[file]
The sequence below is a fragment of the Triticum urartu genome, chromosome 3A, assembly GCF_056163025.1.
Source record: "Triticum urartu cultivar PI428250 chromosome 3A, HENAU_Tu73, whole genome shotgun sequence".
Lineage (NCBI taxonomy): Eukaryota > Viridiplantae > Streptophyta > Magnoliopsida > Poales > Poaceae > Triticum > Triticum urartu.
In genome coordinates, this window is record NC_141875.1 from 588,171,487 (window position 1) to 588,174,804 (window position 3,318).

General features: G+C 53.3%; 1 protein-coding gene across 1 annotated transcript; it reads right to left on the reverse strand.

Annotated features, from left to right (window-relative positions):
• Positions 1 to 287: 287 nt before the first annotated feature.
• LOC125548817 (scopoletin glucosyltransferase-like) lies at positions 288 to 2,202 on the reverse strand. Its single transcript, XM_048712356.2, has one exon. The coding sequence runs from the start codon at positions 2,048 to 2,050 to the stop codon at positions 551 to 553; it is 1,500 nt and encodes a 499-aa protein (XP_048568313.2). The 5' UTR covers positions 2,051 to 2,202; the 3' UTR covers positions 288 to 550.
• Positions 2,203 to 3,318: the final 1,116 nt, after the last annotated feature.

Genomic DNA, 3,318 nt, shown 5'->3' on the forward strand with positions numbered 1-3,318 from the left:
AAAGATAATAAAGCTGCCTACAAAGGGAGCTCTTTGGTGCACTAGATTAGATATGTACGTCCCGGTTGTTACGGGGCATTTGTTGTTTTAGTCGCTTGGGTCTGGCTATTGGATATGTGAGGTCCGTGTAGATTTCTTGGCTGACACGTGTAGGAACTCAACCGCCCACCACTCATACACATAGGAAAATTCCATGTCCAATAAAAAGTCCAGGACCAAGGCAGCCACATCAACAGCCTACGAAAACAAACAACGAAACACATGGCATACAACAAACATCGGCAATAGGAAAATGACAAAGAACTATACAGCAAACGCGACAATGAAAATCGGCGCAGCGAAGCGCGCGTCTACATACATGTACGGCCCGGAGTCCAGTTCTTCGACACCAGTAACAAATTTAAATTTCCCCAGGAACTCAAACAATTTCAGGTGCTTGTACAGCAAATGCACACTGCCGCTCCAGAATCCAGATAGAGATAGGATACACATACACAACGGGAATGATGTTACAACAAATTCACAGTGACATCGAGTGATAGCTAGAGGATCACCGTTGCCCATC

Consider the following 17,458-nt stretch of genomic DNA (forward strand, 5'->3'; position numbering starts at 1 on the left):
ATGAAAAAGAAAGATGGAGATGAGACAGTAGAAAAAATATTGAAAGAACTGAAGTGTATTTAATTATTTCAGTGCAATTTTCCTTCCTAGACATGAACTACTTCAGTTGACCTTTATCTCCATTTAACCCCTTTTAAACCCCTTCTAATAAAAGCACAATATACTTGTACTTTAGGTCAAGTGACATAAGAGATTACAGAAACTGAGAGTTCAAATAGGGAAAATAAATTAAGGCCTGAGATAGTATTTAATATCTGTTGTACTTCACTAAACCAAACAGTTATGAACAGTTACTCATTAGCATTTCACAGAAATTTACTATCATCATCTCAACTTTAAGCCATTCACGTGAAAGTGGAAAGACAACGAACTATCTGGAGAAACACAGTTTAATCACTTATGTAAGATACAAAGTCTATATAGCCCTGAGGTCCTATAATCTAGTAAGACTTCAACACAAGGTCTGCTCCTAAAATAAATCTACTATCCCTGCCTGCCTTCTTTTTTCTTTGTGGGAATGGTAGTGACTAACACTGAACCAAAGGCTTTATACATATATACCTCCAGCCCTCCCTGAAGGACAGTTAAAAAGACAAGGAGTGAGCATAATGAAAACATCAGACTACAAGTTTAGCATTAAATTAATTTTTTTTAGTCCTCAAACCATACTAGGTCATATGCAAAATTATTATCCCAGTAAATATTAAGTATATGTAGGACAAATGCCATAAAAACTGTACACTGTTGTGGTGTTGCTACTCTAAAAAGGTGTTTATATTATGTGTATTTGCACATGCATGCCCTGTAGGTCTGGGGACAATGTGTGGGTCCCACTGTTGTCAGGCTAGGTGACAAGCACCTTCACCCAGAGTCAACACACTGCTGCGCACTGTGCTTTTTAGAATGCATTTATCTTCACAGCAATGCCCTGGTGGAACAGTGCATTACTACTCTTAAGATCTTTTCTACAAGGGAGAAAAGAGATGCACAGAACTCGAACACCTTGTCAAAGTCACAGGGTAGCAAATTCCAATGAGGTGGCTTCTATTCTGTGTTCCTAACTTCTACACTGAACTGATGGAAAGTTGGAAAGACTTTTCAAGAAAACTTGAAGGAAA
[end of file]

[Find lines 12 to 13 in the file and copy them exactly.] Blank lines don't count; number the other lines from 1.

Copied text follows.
Consider the following 17,458-nt stretch of genomic DNA (forward strand, 5'->3'; position numbering starts at 1 on the left):
ATGAAAAAGAAAGATGGAGATGAGACAGTAGAAAAAATATTGAAAGAACTGAAGTGTATTTAATTATTTCAGTGCAATTTTCCTTCCTAGACATGAACTACTTCAGTTGACCTTTATCTCCATTTAACCCCTTTTAAACCCCTTCTAATAAAAGCACAATATACTTGTACTTTAGGTCAAGTGACATAAGAGATTACAGAAACTGAGAGTTCAAATAGGGAAAATAAATTAAGGCCTGAGATAGTATTTAATATCTGTTGTACTTCACTAAACCAAACAGTTATGAACAGTTACTCATTAGCATTTCACAGAAATTTACTATCATCATCTCAACTTTAAGCCATTCACGTGAAAGTGGAAAGACAACGAACTATCTGGAGAAACACAGTTTAATCACTTATGTAAGATACAAAGTCTATATAGCCCTGAGGTCCTATAATCTAGTAAGACTTCAACACAAGGTCTGCTCCTAAAATAAATCTACTATCCCTGCCTGCCTTCTTTTTTCTTTGTGGGAATGGTAGTGACTAACACTGAACCAAAGGCTTTATACATATATACCTCCAGCCCTCCCTGAAGGACAGTTAAAAAGACAAGGAGTGAGCATAATGAAAACATCAGACTACAAGTTTAGCATTAAATTAATTTTTTTTAGTCCTCAAACCATACTAGGTCATATGCAAAATTATTATCCCAGTAAATATTAAGTATATGTAGGACAAATGCCATAAAAACTGTACACTGTTGTGGTGTTGCTACTCTAAAAAGGTGTTTATATTATGTGTATTTGCACATGCATGCCCTGTAGGTCTGGGGACAATGTGTGGGTCCCACTGTTGTCAGGCTAGGTGACAAGCACCTTCACCCAGAGTCAACACACTGCTGCGCACTGTGCTTTTTAGAATGCATTTATCTTCACAGCAATGCCCTGGTGGAACAGTGCATTACTACTCTTAAGATCTTTTCTACAAGGGAGAAAAGAGATGCACAGAACTCGAACACCTTGTCAAAGTCACAGGGTAGCAAATTCCAATGAGGTGGCTTCTATTCTGTGTTCCTAACTTCTACACTGAACTGATGGAAAGTTGGAAAGACTTTTCAAGAAAACTTGAAGGAAA